CEO Says Clients Are 'Prepared to Increase Spending'

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NEW YORK ( -- Omnicom Group saw a sharp jump in net income for its first quarter, partly from non-recurrence of goodwill charges, the agency holding company reported today.

Omnicom posted first-quarter net income of $128.6 million, a 34.9% increase from $95.3 million in 2001 and an 8.2% increase in revenue to $1.73 billion, from $1.6 billion in 2001.

The increase was partly due to non-recurrence of goodwill charges and the conversion of a convertible bond issue into equity in late 2001; eliminating those factors, net income rose 9.7%. Omnicom said the gains represent its 43rd consecutive quarter of revenue and earnings growth.

10% revenue growth predicted
President-CEO John Wren reaffirmed

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Omnicom's forecast of 10% revenue growth for the year, saying year-over-year comparisons will get easier in the second half, since the company only began to feel the recession in the second half of 2001. He wouldn't forecast an organic growth rate, saying it depends on client spending, a factor that remains "too close to call."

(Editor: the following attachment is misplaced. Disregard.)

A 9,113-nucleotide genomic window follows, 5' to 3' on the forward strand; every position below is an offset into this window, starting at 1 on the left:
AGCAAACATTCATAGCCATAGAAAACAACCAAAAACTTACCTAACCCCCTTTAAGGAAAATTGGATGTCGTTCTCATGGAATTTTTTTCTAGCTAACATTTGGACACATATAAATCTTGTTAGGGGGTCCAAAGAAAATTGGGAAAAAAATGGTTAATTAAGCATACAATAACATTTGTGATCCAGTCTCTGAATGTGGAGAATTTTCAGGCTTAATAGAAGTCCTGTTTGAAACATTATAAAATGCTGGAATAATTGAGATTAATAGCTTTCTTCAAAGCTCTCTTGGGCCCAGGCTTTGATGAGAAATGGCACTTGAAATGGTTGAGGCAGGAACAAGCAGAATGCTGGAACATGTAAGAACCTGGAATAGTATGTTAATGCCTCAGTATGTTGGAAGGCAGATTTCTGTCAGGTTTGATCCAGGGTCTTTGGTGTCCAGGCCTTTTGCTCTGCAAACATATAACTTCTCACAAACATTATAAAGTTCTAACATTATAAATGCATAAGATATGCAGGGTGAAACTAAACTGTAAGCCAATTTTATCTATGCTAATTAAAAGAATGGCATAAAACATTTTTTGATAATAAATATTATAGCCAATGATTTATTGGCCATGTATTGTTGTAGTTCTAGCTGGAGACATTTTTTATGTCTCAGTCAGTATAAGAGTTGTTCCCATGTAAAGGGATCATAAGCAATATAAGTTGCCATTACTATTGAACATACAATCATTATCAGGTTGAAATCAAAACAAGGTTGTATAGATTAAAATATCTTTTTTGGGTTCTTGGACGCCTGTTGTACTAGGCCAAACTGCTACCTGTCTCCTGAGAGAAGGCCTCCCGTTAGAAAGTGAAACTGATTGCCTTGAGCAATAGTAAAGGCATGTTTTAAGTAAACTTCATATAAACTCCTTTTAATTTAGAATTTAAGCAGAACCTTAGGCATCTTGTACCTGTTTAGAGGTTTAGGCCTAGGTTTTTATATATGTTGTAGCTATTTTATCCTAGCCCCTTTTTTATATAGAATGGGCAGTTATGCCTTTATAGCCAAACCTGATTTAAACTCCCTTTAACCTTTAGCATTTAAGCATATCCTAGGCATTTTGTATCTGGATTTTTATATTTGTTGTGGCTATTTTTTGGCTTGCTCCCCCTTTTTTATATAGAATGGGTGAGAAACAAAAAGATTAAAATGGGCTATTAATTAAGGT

"In the first quarter we didn't see any dramatic evidence of increased spending," Mr. Wren said. One good sign is that negotiations in the TV upfront "are far more positive this time," which should help the second half, he said.

'No one wants to be first'
"There are quite a number of clients who are really prepared to increase their spending, but no one wants to be first," Mr. Wren. The market needs a catalyst such as Procter & Gamble's decision in 1993 to increase spending, which led the end of the last recession, he added.

Revenue growth was a result of a strong, $1 billion-plus new business drive for the quarter, Mr. Wren said. Organic growth was 3.7%, with acquisitions supplying 5.6% growth and foreign exchange reducing growth 1.1%, he said.

Traditional media revenues, 45% of Omnicom's total, grew 9.1%, while marketing services grew 7.5%; U.S. revenues grew 14%, while international revenues where flat. Among marketing services, CRM revenues rose 14.6% and specialist communications 12.8%, mainly thanks to growth in health-care advertising. Meanwhile, public relations was down 9.3% and remains "the biggest challenge," Chief Financial Officer Randall Weisenburger said.

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